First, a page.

We are continuing in siman 10. The Chayei Adam writes that people used to have a designated chair with a hole in it, which would be placed over the chamberpot. This chair has the halachic status of a beis hakisei, so even when the chamberpot is not there, the seat is considered graf shel re’i. Therefore, one would have to cover the entire seat in order to daven or learn in its vicinity. A practical example of this halacha includes childrens’ training seats and potties. Assuming it does not have a smell, it must be behind or to the side of a person at a distance of four amos. If it is in front of a person, it must be far enough away that it is out of their eyesight (see more in shiur 1510).
In siman 11, the Chayei Adam discusses the mechitzos of a beis hakisei. First, if the smell permeates beyond the walls of the beis hakisei, the walls do not help. Next, if the walls are not 10 tefachim tall, they do not help either. (In these cases, one would have to distance themselves until they can no longer smell it, plus four amos, as we learned in shiur 1510).
If the walls are 10 tefachim tall, the beis hakisei is now considered a different domain. However, we consider the walls of the beis hakisei as part of the beis hakisei itself, so one would still have to distance themselves four amos from the walls (assuming there is no smell). (The Chayei Adam clarifies that if the walls of the beis hakisei are a part of a larger home structure, this halacha does not apply.) This halacha applies to outhouses, portable toilets and the like. A person cannot learn or daven in their presence. As we learned (shiur 1510), if it is behind or to the side, one must distance themselves four amos. If it is in front, one must distance themselves to the point that it is not in their eyesight. According to many poskim, this is a din deoraysa, so one must be machmir on this safeik. Although this halacha does not apply to our homes, it certainly applies to when one is walking outside, in parks or the like. One cannot speak words of torah or davening, and preferably should not think them either.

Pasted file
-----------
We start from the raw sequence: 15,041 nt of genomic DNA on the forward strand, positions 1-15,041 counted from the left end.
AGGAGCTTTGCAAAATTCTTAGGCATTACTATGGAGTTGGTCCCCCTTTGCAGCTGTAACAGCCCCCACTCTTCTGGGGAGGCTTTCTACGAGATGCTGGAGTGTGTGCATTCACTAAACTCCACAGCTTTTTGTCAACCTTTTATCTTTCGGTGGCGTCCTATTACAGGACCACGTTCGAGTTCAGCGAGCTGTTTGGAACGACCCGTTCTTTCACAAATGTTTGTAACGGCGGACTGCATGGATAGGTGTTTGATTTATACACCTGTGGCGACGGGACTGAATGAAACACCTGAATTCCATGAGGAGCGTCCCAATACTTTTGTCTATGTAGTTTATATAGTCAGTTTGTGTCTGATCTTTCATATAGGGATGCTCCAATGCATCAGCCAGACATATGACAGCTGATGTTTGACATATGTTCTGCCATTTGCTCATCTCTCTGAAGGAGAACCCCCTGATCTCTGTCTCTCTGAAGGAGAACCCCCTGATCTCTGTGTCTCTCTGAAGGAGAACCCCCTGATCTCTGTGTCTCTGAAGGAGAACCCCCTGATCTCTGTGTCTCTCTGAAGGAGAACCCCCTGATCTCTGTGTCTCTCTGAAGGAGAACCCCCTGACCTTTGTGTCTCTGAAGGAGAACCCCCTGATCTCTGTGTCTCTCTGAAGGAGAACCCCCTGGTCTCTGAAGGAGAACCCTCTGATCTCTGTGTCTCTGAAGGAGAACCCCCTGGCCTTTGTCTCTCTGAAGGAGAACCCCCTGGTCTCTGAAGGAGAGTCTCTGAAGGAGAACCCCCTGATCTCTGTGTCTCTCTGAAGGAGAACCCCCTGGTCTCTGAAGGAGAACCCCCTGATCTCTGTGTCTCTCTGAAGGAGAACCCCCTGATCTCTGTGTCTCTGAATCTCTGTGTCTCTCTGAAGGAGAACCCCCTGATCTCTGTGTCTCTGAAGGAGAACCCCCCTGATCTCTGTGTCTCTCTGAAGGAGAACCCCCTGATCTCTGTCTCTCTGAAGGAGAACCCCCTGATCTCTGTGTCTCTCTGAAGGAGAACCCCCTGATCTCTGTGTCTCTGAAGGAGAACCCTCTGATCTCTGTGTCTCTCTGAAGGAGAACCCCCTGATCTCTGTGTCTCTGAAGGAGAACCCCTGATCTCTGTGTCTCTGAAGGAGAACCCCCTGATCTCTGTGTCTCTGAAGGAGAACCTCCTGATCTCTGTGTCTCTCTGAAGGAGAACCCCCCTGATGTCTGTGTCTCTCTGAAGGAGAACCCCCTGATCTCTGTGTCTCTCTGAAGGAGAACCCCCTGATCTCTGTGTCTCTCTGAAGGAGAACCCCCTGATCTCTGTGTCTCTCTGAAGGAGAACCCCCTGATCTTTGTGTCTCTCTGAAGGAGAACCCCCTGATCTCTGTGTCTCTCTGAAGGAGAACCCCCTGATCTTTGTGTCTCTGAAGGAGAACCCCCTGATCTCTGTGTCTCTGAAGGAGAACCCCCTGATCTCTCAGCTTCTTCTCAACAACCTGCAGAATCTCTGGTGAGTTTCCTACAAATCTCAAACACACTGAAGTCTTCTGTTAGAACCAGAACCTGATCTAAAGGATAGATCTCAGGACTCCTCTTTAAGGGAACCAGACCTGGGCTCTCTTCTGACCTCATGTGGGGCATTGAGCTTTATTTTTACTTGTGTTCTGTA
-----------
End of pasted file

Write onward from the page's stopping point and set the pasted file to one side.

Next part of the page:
- The chair used over a chamberpot has the status of graf shel re’i.
- The walls of a beis hakisei have the halachic status of the beis hakisei itself, unless it is part of a larger structure, such as a home. When it is not part of a larger structure, one must distance themselves from the walls in the same way they distance themselves from actual tzoah.